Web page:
Eriksen, 29, collapsed in the 43rd minute of Denmark's Euro 2020 opener against Finland in Copenhagen. He was administered CPR on the field and then taken to hospital. Just over an hour after he collapsed, the Danish FA said his condition had stabilised.
Eriksen is still in hospital awaiting further tests as they seek to determine what caused his cardiac arrest. But in his first official communication since collapsing, Eriksen said: "Hello everyone, Big thanks for your sweet and amazing greetings and messages from all around the world. It means a lot to me and my family.
"I'm fine -- under the circumstances. I still have to go through some examinations at the hospital, but I feel OK. Now, I will cheer on the boys on the Denmark team in the next matches. Play for all of Denmark. Best, Christian."
Eriksen had already been in touch with his Denmark teammates, who finished the match against Finland, losing 1-0. The decision by UEFA to play the match on Saturday evening, restarting just over an hour and a half after Eriksen collapsed, has received widespread criticism.
UEFA offered the players, who gathered in the dressing room after they witnessed Eriksen being treated on the pitch following a cardiac arrest, the choice of resuming the match on Saturday or beginning again on Sunday at noon local time (6 a.m. ET).
"We were put in a position which I personally don't think we should have been put in," Denmark goalkeeper Kasper Schmeichel told reporters on Monday. "It probably required that someone above us had said that it was not the time to make a decision and maybe should wait for the next day."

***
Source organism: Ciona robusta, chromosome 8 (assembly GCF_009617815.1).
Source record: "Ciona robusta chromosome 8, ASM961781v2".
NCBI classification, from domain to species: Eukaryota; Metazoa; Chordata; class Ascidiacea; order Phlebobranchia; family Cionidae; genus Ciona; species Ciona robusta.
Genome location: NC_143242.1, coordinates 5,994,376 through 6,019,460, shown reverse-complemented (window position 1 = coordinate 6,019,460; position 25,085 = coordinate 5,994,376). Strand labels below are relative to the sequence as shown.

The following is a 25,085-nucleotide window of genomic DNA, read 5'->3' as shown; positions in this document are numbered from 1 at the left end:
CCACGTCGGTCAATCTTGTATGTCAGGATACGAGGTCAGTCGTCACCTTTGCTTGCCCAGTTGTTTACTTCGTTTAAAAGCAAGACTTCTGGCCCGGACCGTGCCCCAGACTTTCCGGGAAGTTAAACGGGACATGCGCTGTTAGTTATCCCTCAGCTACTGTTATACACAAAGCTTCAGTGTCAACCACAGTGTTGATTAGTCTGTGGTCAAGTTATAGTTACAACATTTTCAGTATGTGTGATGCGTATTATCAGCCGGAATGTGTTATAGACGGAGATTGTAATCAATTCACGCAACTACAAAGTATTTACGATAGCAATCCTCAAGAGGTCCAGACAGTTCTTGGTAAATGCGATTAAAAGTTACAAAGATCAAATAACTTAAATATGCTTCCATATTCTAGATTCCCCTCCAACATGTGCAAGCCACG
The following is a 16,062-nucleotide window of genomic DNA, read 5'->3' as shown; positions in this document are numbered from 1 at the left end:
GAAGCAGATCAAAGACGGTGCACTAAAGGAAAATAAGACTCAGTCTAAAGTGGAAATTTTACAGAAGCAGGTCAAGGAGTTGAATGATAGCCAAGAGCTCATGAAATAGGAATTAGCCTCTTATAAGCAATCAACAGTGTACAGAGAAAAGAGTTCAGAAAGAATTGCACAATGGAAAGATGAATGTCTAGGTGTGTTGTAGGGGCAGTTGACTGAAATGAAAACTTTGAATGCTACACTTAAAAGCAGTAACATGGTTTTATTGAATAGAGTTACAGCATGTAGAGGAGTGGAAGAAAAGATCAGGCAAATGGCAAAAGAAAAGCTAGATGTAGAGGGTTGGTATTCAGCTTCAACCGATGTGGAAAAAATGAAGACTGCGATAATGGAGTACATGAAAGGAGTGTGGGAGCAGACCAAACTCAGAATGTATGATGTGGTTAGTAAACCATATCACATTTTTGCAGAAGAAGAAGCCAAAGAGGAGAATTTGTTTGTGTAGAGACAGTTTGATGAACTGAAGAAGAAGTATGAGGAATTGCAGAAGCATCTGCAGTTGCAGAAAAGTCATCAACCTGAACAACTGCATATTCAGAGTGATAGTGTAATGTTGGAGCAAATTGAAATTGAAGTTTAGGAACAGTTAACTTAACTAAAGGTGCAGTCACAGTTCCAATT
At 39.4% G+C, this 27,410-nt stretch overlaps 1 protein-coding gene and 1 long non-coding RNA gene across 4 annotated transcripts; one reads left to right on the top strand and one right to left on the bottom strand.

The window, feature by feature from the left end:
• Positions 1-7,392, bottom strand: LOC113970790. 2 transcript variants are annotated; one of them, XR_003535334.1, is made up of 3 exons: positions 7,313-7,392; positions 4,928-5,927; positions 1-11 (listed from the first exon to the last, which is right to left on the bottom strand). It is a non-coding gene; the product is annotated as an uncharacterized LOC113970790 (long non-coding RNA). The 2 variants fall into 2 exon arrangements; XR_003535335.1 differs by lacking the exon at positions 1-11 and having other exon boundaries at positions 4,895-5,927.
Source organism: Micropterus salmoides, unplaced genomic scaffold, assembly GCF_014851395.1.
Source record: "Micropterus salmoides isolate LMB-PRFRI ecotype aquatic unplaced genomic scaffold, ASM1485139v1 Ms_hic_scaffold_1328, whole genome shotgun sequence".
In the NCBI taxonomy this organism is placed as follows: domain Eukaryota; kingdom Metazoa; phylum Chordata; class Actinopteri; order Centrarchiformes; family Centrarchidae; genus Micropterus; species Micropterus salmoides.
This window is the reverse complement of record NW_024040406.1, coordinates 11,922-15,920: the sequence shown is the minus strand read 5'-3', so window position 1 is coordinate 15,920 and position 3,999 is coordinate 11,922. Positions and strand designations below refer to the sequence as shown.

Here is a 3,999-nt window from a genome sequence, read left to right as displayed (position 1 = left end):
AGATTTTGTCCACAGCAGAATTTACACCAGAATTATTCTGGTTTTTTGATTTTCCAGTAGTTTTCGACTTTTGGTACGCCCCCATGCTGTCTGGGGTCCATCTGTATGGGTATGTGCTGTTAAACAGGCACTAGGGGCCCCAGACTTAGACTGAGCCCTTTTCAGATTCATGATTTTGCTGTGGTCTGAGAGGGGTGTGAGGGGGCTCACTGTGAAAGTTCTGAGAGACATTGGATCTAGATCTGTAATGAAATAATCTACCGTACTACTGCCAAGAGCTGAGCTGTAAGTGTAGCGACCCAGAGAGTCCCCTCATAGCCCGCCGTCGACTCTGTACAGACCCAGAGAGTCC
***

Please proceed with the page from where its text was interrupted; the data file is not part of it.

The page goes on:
Midfielder Pierre-Emile Hojbjerg also said Eriksen delivered a message via video link from the hospital to say that he is doing OK and that Denmark should try to focus on playing their next game, against Belgium on Thursday in Copenhagen.
"We had two options. None of the options were good. We took the least bad one. There were a lot of players that weren't able to play the match. They were elsewhere [mentally]," Danish striker Martin Braithwaite said Monday.
"You could have wished for a third option in this situation," he added.
UEFA said it had dealt with the matter as carefully as it could at the time.
"UEFA is sure it treated the matter with utmost respect for the sensitive situation and for the players," a statement said. "It was decided to restart the match only after the two teams requested to finish the game on the same evening.
"The players' need for 48 hours' rest between matches eliminated other options."
Denmark coach Kasper Hjulmand also said on Sunday that he did not think the players should have been back on the pitch.
Denmark's next Euro 2020 match is against Belgium on Thursday in Copenhagen.